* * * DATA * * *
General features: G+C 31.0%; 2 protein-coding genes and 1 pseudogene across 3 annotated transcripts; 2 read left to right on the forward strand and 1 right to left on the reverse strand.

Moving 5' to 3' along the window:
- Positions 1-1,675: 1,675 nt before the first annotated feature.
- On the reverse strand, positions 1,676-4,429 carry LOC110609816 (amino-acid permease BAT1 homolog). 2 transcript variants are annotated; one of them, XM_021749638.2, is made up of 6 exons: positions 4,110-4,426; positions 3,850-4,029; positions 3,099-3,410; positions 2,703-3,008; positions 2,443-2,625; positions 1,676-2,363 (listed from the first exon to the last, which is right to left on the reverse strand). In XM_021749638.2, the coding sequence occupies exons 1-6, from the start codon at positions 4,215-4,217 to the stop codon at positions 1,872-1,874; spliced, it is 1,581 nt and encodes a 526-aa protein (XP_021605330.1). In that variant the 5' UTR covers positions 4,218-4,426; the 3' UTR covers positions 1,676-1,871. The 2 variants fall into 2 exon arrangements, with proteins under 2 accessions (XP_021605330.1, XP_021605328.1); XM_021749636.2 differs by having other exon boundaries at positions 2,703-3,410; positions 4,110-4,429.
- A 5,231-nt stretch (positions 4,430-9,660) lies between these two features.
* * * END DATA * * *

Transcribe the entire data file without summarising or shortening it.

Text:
General features: G+C 31.0%; 2 protein-coding genes and 1 pseudogene across 3 annotated transcripts; 2 read left to right on the forward strand and 1 right to left on the reverse strand.

Moving 5' to 3' along the window:
- Positions 1-1,675: 1,675 nt before the first annotated feature.
- On the reverse strand, positions 1,676-4,429 carry LOC110609816 (amino-acid permease BAT1 homolog). 2 transcript variants are annotated; one of them, XM_021749638.2, is made up of 6 exons: positions 4,110-4,426; positions 3,850-4,029; positions 3,099-3,410; positions 2,703-3,008; positions 2,443-2,625; positions 1,676-2,363 (listed from the first exon to the last, which is right to left on the reverse strand). In XM_021749638.2, the coding sequence occupies exons 1-6, from the start codon at positions 4,215-4,217 to the stop codon at positions 1,872-1,874; spliced, it is 1,581 nt and encodes a 526-aa protein (XP_021605330.1). In that variant the 5' UTR covers positions 4,218-4,426; the 3' UTR covers positions 1,676-1,871. The 2 variants fall into 2 exon arrangements, with proteins under 2 accessions (XP_021605330.1, XP_021605328.1); XM_021749636.2 differs by having other exon boundaries at positions 2,703-3,410; positions 4,110-4,429.
- A 5,231-nt stretch (positions 4,430-9,660) lies between these two features.